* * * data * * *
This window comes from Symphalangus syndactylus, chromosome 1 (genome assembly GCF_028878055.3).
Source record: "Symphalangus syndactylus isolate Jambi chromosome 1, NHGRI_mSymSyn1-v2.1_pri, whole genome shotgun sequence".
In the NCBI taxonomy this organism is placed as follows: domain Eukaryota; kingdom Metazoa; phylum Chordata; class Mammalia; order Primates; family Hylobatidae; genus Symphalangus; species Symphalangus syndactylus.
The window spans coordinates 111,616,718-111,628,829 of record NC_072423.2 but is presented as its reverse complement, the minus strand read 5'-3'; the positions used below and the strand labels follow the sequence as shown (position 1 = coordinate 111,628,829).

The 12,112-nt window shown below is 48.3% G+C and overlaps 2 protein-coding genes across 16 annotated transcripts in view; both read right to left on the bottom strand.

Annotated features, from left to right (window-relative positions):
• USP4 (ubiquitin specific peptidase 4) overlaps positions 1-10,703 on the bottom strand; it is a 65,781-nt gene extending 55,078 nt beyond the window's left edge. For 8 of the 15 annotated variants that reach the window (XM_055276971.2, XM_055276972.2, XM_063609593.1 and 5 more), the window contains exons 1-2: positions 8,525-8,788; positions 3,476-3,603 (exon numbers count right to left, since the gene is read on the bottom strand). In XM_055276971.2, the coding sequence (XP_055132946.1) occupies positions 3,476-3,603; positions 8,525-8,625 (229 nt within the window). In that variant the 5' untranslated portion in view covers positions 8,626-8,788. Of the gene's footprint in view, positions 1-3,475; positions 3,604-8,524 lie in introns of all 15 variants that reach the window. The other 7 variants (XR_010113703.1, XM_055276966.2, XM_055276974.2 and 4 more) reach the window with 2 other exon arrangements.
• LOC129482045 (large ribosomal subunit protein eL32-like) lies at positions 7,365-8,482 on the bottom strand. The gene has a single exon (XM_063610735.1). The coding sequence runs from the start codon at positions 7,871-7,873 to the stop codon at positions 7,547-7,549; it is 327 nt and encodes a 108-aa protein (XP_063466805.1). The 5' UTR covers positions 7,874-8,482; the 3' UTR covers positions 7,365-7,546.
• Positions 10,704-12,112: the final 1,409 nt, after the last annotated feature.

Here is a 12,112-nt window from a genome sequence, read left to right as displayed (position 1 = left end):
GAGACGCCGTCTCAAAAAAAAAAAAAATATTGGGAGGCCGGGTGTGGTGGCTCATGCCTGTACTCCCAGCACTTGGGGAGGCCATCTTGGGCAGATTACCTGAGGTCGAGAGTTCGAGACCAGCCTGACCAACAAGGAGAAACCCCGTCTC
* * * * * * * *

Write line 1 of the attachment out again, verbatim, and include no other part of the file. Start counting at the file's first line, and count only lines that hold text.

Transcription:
This window comes from Symphalangus syndactylus, chromosome 1 (genome assembly GCF_028878055.3).